Yes, it's finished, and yes, it works. Indeed, it works rather nicely, if I do say so myself, with a very satisfying snap action. But the $64,000 question is: how well do the trains run on it? Particularly, when compared to Eishindo's original version? It's time for the acid test.
I'll be perfectly honest: I wish I could deliver a definitive answer. The truth of the matter is, it's only somewhat better than Eishindo's. Of course, the fact that it's functional at all is a significant achievement! But it's not what I would term a gloriously overwhelming success, by any means.
The testing process went on considerably longer than expected, and actually started off as a gloriously overwhelming failure: mine appeared to be worse than Eishindo's. That embarrassment faded as I carefully studied what was going on. There were a great many variables to take into account—starting with the fact that, in my excitement, I'd neglected to clean the track.
The first big issue was derailments. This was certainly as perplexing as it was disturbing, since tracking was supposed to have been substantially improved by the new design. And the train I was using for the test (the Hankyu 9000) should have fared better.
Almost but not entirely ready to abandon the project altogether, I found that my 9000s needed a little fine-tuning: the trucks on the powered units were a bit snug, and barely able to swivel. Some extremely careful stretching of the springs improved matters. Even then, one of them simply refused to make it through either switch without derailing.
But the unpowered units between them wouldn't stay on the rails, either. The fact that they derailed about equally on the two switches, and only on the diverging route, suggested that perhaps the unpowered cars are simply too light. Or, perhaps the powered unit passing over the switch is stalling briefly, causing the cars in between to buckle. Whatever the case, I decided to continue testing without the unpowered cars for a while, and concentrate on just getting something to successfully make it through.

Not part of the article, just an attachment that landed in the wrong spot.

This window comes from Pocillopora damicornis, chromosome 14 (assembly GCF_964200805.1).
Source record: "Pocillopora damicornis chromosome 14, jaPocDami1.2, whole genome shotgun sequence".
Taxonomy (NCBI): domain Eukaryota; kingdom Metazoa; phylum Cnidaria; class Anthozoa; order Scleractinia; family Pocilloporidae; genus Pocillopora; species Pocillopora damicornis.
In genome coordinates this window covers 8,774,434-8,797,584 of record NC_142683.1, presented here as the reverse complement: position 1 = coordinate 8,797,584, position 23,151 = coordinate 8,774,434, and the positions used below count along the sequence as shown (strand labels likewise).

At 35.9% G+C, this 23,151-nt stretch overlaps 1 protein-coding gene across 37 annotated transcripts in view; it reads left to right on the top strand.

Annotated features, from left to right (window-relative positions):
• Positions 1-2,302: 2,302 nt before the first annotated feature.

The problem of derailing gave way to one of stalling, which was every bit as puzzling. It's been a known issue with Eishindo's switch—which is not a surprise given its relatively huge electrical gap. But with no such gap on mine, why were the trains stalling anyway? Especially since a test meter indicated everything was live?
What I discovered was that there was some shorting between the backs of the wheels and the point rails on my switch. This wasn't a huge worry, as I'd actually anticipated it might happen (and it wouldn't occur had the points been electrically isolated, as I'd wanted). It was cured with a coat of paint on the outsides of the points.
Now I was able to see what was going on when the train wasn't rocketing through the switch and into the air—whereupon I encountered more surprises. The first thing I noticed was that points were actually shifting a little as the powered units rolled over them—and only on the straight route. This was a real head-scratcher!
It turns out that the point magnet for this route was much weaker than its counterpart, and this allowed the magnetic wheels to pull the points askew—just enough to cause the wheels to drop. That's when I learned that there was considerable variability in the strength of the point magnets (which could constitute a QC issue, in the unlikely event this design went into production). With a few spare switches on hand, I was able to swap out the wimpy magnet with a more energetic one, and this solved the shifting point problem.
This then led me to the next discovery: the gears on the powered trucks are almost exactly the same diameter as the wheels, and as a consequence, they could occasionally come into contact with the point rail for the opposing route. This would either cause the car to jump, or the points to shift, or both. The solution was to taper the ends of the point rails downward so that the gears wouldn't pick at them. (And the challenge for me was to do this on the finished prototype switch without dismantling it!)